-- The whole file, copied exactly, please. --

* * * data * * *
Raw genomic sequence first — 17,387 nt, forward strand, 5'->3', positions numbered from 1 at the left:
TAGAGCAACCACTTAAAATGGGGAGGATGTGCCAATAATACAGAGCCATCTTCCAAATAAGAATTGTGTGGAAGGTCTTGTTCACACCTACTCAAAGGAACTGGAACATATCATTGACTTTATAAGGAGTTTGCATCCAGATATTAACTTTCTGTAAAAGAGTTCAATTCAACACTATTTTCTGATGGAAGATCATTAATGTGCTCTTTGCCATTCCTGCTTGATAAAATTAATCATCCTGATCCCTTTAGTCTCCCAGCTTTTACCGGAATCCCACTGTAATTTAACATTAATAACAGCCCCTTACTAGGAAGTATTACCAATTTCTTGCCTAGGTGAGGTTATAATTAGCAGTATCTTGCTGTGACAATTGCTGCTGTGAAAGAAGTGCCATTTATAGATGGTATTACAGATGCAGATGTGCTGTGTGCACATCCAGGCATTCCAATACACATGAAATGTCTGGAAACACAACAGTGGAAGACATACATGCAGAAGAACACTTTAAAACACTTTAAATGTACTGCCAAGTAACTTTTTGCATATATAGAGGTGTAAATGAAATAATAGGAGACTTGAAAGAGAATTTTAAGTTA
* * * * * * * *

Raw genomic sequence first — 17,387 nt, forward strand, 5'->3', positions numbered from 1 at the left:
TAGAGCAACCACTTAAAATGGGGAGGATGTGCCAATAATACAGAGCCATCTTCCAAATAAGAATTGTGTGGAAGGTCTTGTTCACACCTACTCAAAGGAACTGGAACATATCATTGACTTTATAAGGAGTTTGCATCCAGATATTAACTTTCTGTAAAAGAGTTCAATTCAACACTATTTTCTGATGGAAGATCATTAATGTGCTCTTTGCCATTCCTGCTTGATAAAATTAATCATCCTGATCCCTTTAGTCTCCCAGCTTTTACCGGAATCCCACTGTAATTTAACATTAATAACAGCCCCTTACTAGGAAGTATTACCAATTTCTTGCCTAGGTGAGGTTATAATTAGCAGTATCTTGCTGTGACAATTGCTGCTGTGAAAGAAGTGCCATTTATAGATGGTATTACAGATGCAGATGTGCTGTGTGCACATCCAGGCATTCCAATACACATGAAATGTCTGGAAACACAACAGTGGAAGACATACATGCAGAAGAACACTTTAAAACACTTTAAATGTACTGCCAAGTAACTTTTTGCATATATAGAGGTGTAAATGAAATAATAGGAGACTTGAAAGAGAATTTTAAGTTA